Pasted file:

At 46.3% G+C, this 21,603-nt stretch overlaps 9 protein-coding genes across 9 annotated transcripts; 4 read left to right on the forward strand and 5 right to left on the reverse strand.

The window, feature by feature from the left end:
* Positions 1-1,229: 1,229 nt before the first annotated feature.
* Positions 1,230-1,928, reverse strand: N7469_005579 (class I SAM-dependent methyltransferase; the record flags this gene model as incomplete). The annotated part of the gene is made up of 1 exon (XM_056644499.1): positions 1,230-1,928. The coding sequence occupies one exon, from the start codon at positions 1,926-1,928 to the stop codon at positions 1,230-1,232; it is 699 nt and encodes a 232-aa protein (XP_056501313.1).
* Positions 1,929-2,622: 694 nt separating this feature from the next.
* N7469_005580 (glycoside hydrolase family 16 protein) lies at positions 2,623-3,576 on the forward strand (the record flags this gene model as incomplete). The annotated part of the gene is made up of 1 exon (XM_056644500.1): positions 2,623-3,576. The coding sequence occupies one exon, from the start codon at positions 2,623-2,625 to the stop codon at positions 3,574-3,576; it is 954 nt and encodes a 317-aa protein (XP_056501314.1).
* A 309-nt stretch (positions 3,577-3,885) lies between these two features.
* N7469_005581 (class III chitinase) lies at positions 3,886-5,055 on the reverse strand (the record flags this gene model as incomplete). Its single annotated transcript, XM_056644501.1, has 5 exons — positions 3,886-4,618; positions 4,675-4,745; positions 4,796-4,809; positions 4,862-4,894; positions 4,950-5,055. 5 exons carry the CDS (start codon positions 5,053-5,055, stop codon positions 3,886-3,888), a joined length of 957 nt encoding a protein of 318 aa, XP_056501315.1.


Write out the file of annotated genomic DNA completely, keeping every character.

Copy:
At 46.3% G+C, this 21,603-nt stretch overlaps 9 protein-coding genes across 9 annotated transcripts; 4 read left to right on the forward strand and 5 right to left on the reverse strand.

The window, feature by feature from the left end:
* Positions 1-1,229: 1,229 nt before the first annotated feature.
* Positions 1,230-1,928, reverse strand: N7469_005579 (class I SAM-dependent methyltransferase; the record flags this gene model as incomplete). The annotated part of the gene is made up of 1 exon (XM_056644499.1): positions 1,230-1,928. The coding sequence occupies one exon, from the start codon at positions 1,926-1,928 to the stop codon at positions 1,230-1,232; it is 699 nt and encodes a 232-aa protein (XP_056501313.1).
* Positions 1,929-2,622: 694 nt separating this feature from the next.
* N7469_005580 (glycoside hydrolase family 16 protein) lies at positions 2,623-3,576 on the forward strand (the record flags this gene model as incomplete). The annotated part of the gene is made up of 1 exon (XM_056644500.1): positions 2,623-3,576. The coding sequence occupies one exon, from the start codon at positions 2,623-2,625 to the stop codon at positions 3,574-3,576; it is 954 nt and encodes a 317-aa protein (XP_056501314.1).
* A 309-nt stretch (positions 3,577-3,885) lies between these two features.
* N7469_005581 (class III chitinase) lies at positions 3,886-5,055 on the reverse strand (the record flags this gene model as incomplete). Its single annotated transcript, XM_056644501.1, has 5 exons — positions 3,886-4,618; positions 4,675-4,745; positions 4,796-4,809; positions 4,862-4,894; positions 4,950-5,055. 5 exons carry the CDS (start codon positions 5,053-5,055, stop codon positions 3,886-3,888), a joined length of 957 nt encoding a protein of 318 aa, XP_056501315.1.